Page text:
And now it was another day and I was on a beach and the sky was blue and it was neither hot nor cold and there was nothing to look forward to except fresh mussels in wine tonight; and tomorrow, which would be the same.
I had nothing to do and nothing to remember and nothing in my head except the book I was reading, an old Hemingway that had sat unread and yellowing on my bookshelf for years, next to a brown hardback Brunnings Australian Gardener from 1958. So it was time I read it. It had a 1980s Arrow Classic red cover design that had dated badly and typography that made it look wrong, like a light romance by Edgar Allen Poe.
Like all good writers, Hemingway does great geography and he’s in a car lurching across a dusty border into Spain with low dry mountains and villages in the distance and later there will be bulls and wine and treachery and heat and death.
I read for a time while William and Thomas moved sand at my feet with small plastic vehicles and soon we arrived in one of the Spanish villages and got out of the car and went into a dim bar and then I fell asleep. That was fine. Tracy was by my side to watch the boys. She was reading as well: James Hadley Chase. We seem to be catching up on our twentieth century light reading and ten per cent. of the next one has already passed. The novel fell out my hand and I dreamed that aliens had landed on the beach and they saw people doing nothing except read long novels and wonder what to have for dinner, and children shouting and splashing, and yellow sand stretching to two horizons; and after a while one alien asked the other if he wants to return to their cold dark rock six million light years away, and the other replied "No, of course not. Are you crazy?" and so they stayed and lived happily ever after, eating mussels in wine.
Evening. The last day of 2009. I showered a dozen North Queensland wild prawns with finely chopped garlic and squirted them with lime juice and a shot of chili sauce and threw them over the coals for exactly thirty-five seconds each side.
I had marinated some fresh calamari for an hour or two in lemon juice and a few sprigs of oregano and a dash of pepper and then I dusted them in flour just before I placed them on the grill and they turned opaque and slightly crisp within a minute and I whipped them off and onto plates and more lemon juice on top.
Then there was ocean trout in foil: lime juice again with thinly sliced rounds of onion and ten minutes over the fire was probably a little too long.
Earlier I had made a peanut and chili dipping sauce, the kind known in some places as sate but every region has its variation. In a pot, I heated about ¾ cup peanut butter, two tablespoons tamari, four of hot chili sauce, a good squeeze of harissa paste, two squeezes of lime juice and two tablespoons of white vinegar. I slowly added enough water, mixing it through, to give the finished product an ideal dipping consistency; somewhere between motor oil before you start the engine on a cold day, and warm honey. The amounts and ratios of these ingredients can alter according to your taste. I like it spicy so I usually use more chili paste and sometimes a raw chopped chili. The sauce was to go with the prawns and fish, but it is very good with blanched vegetables such as zucchini, florets of broccoli etc. Or try it with sweet potato: split a sweet potato down the middle, bake it and top it generously with peanut sauce and sour cream and a squirt of lime juice and a shower of coriander. You’ll think you’re halfway between the West Indies and Thailand. (That would put you on a shore in Honolulu; or, if you went in the opposite direction, in the southern Sahara in the north of Chad. The sauce would taste exactly the same in either case but you’d probably enjoy it slightly more on the Pacific sand.)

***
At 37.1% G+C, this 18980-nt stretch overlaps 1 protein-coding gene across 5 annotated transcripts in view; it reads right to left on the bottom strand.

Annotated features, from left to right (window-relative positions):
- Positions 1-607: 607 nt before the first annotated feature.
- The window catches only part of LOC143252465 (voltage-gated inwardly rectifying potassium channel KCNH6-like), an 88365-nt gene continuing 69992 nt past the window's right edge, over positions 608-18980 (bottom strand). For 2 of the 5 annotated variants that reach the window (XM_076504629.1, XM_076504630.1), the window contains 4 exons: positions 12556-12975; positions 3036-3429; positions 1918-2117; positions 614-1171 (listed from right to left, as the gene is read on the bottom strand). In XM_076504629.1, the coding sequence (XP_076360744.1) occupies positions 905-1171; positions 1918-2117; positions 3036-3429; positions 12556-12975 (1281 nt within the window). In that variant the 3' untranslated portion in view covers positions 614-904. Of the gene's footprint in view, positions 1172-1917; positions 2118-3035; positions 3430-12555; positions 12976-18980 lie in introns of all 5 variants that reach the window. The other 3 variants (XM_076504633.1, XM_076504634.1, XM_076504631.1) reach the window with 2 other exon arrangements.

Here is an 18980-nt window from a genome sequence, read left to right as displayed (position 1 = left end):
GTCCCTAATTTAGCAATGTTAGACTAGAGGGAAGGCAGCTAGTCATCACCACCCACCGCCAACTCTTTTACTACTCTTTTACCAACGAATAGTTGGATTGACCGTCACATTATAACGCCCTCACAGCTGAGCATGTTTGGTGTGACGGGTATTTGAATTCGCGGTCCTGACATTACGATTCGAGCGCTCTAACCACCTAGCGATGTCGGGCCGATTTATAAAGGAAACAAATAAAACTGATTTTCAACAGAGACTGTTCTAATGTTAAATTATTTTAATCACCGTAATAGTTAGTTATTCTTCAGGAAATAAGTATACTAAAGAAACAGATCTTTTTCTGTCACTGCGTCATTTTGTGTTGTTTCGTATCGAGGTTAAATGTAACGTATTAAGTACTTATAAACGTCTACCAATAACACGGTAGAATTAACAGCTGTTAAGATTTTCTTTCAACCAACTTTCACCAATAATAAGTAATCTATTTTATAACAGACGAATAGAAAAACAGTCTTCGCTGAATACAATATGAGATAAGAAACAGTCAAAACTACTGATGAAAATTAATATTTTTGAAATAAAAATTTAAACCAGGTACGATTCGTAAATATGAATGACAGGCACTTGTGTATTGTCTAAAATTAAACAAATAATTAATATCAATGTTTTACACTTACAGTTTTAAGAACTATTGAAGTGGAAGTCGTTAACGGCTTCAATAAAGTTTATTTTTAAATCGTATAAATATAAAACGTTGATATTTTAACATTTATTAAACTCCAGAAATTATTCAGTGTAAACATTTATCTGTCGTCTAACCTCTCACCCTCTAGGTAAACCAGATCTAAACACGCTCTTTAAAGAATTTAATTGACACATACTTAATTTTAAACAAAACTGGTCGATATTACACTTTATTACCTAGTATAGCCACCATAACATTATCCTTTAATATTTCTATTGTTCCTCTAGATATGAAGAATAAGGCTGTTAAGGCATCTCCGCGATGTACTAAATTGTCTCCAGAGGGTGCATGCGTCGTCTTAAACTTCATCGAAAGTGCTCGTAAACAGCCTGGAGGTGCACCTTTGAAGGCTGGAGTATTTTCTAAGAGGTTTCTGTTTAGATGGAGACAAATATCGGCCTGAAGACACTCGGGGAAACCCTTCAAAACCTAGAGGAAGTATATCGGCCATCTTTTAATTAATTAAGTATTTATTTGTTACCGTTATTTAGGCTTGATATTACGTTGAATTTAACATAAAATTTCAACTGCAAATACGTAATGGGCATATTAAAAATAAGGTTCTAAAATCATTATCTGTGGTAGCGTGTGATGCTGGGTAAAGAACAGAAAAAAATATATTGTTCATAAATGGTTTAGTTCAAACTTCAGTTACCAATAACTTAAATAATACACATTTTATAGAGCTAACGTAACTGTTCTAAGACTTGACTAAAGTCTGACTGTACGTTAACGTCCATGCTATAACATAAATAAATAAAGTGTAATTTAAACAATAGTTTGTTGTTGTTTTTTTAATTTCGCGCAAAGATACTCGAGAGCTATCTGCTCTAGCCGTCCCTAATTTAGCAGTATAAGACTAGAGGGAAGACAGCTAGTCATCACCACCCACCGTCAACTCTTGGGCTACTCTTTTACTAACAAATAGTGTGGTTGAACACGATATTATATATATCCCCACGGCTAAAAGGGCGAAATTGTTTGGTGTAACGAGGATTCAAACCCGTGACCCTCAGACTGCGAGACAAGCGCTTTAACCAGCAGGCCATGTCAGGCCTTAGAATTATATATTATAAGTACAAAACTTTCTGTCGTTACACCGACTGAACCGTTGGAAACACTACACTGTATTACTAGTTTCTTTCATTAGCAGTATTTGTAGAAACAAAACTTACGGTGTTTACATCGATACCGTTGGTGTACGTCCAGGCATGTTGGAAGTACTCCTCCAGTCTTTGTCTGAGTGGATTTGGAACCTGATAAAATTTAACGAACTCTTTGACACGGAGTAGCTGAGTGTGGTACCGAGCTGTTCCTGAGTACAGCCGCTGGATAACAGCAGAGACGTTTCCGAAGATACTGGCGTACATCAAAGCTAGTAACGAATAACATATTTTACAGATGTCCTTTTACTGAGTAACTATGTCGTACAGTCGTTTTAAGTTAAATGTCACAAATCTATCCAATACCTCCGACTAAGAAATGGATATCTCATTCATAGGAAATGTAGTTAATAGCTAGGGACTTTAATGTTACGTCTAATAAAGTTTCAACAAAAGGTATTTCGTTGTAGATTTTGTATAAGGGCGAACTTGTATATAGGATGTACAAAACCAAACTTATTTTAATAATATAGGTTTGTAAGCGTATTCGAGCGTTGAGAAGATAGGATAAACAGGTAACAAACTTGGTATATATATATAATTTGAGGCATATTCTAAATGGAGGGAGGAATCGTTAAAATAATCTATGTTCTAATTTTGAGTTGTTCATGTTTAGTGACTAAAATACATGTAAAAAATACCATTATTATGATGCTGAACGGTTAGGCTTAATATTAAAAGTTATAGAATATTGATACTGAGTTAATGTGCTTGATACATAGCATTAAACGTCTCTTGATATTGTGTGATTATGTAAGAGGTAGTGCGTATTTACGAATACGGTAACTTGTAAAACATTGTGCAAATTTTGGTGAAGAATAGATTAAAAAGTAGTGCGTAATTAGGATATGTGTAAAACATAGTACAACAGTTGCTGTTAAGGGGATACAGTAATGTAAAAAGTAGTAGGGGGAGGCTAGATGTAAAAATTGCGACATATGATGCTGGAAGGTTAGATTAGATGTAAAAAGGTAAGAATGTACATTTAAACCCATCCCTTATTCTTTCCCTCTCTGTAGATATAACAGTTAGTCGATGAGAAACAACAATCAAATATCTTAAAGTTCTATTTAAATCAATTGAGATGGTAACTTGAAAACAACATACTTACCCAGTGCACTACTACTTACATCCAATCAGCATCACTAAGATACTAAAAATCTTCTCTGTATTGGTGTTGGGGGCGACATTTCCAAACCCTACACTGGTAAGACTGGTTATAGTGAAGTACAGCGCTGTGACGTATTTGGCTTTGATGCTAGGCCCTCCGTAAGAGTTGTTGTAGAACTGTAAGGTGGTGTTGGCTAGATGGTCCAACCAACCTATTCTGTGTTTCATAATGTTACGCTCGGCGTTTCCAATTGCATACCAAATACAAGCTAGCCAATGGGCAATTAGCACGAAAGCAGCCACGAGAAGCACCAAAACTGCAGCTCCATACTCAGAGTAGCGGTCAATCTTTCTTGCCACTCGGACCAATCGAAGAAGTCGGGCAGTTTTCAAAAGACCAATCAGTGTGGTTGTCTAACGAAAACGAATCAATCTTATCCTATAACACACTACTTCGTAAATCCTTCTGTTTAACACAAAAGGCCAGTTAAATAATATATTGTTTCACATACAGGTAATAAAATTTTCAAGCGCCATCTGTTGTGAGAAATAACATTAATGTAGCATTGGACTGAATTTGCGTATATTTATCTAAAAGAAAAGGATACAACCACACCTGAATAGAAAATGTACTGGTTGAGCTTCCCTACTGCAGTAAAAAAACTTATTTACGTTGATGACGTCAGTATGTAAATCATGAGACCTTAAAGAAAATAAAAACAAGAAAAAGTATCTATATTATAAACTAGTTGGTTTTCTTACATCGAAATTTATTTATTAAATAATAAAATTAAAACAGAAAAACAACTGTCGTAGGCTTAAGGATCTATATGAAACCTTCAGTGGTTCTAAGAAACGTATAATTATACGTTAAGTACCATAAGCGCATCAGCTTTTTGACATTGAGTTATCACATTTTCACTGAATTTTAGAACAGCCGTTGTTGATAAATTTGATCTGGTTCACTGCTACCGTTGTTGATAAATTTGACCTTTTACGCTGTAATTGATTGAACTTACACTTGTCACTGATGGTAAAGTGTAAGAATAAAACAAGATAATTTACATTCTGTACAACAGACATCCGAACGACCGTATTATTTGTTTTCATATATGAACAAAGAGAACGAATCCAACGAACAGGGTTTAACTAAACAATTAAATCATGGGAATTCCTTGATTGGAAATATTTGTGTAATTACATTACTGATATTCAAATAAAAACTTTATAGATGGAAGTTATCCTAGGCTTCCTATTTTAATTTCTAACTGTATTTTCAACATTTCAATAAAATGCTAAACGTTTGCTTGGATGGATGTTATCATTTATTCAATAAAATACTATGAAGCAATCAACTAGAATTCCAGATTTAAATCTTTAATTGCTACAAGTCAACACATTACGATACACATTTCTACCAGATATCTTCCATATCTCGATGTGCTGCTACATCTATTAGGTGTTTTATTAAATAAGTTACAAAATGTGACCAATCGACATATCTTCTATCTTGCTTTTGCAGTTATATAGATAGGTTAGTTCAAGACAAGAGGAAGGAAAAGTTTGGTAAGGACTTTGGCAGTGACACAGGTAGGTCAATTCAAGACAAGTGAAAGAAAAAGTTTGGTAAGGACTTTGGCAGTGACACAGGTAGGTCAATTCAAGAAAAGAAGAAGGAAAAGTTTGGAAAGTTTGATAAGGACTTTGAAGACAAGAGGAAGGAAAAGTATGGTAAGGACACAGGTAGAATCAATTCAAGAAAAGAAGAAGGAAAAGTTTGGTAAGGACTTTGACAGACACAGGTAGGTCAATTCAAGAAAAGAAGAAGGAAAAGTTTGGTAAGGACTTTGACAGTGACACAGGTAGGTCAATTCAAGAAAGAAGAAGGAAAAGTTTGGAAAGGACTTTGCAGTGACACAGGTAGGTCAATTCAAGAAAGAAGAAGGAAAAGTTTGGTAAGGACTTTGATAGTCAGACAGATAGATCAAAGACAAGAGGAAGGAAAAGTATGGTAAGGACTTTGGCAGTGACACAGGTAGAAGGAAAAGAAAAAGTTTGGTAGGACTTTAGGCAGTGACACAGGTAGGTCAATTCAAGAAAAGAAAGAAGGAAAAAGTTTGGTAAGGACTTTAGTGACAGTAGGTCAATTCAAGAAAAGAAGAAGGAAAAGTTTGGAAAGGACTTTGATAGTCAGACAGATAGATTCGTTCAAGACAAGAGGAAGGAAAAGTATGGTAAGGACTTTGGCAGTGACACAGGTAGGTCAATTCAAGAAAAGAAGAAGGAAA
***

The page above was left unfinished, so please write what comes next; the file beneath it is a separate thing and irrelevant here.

Nine o’clock New Year’s eve. Dinner on the front verandah. Crackling thunder in the distance. Blue black clouds low enough to touch. Cold white wine in glasses the size of halved footballs. Why do wine glasses keep getting bigger? They take up half the table. It’s one of those fads, like dinner plates as big as truck wheels in the late 1990s.
Crunch. The prawn tasted of sea and lime with a far-off chili warmth. Then bang. Out went the lights, and at the same time the clouds opened like a tap. It rained tropically, with no wind and the air still hot. I lit candles and they guttered and we ate the prawns and rice and hot peanut sauce and later the lights came on again, which was a shame because I like candles, especially when they gutter. They remind me of a draughty Rathdowne Street French café I used to eat at in the late 1970s. It was called Bullfrog.
Early New Year’s Day was like that first morning in The Day of the Triffids. Deathly quiet. Hours went by. Nothing. Then, from not far away, perhaps next door where they had been singing Morningtown Ride at 2 a.m., came the first inkling of human life reawakened. It was that unmistakable, enchanting aroma of bacon and eggs cooking, with back notes of buttered toast and a mesmerising hint of coffee. Brewed.
Happy New Year. And Decade.